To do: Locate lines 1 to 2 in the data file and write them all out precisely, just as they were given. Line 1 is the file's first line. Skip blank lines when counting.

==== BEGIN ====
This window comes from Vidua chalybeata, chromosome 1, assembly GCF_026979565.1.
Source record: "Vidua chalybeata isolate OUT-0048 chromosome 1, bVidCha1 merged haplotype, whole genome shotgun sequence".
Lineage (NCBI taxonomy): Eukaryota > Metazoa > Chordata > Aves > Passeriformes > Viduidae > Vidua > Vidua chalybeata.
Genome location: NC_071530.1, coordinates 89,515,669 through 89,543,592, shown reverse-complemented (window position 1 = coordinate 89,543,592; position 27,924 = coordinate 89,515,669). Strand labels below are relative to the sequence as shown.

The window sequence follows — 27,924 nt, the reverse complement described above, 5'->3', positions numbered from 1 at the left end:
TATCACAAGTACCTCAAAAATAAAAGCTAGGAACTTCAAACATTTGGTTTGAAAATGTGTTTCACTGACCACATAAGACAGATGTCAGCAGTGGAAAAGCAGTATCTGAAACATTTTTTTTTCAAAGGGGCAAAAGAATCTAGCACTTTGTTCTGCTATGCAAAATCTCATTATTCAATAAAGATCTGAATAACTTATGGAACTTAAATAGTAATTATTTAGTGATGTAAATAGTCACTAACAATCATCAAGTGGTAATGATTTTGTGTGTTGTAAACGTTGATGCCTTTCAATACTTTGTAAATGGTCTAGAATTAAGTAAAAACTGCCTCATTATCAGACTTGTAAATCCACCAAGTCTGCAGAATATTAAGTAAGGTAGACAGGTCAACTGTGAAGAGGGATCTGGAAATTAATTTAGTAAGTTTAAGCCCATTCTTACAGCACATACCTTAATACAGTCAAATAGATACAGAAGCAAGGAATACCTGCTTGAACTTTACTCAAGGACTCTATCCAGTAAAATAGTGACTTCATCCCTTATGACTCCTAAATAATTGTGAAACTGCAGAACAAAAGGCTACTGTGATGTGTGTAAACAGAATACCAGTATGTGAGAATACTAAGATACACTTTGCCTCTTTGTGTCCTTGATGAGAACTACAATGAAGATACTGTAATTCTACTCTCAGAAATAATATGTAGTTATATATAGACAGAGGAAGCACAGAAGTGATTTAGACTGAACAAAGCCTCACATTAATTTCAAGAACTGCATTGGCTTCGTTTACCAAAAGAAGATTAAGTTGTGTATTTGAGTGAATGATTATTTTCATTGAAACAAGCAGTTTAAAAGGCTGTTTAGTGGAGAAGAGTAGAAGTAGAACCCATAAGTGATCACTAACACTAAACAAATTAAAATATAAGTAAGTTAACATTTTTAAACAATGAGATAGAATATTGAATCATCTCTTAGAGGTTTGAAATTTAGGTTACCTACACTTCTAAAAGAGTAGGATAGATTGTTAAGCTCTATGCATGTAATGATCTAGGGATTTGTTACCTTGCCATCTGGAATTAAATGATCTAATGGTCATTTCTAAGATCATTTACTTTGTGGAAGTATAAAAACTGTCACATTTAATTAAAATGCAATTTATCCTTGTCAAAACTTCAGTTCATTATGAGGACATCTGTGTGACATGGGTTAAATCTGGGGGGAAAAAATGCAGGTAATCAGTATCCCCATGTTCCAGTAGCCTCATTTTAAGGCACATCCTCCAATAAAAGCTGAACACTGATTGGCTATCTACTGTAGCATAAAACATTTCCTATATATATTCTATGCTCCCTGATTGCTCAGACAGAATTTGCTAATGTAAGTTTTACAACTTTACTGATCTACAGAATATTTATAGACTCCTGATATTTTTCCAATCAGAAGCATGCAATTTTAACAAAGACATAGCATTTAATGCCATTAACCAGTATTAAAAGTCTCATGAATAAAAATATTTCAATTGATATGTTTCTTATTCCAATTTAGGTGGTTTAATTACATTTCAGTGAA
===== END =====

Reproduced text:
This window comes from Vidua chalybeata, chromosome 1, assembly GCF_026979565.1.
Source record: "Vidua chalybeata isolate OUT-0048 chromosome 1, bVidCha1 merged haplotype, whole genome shotgun sequence".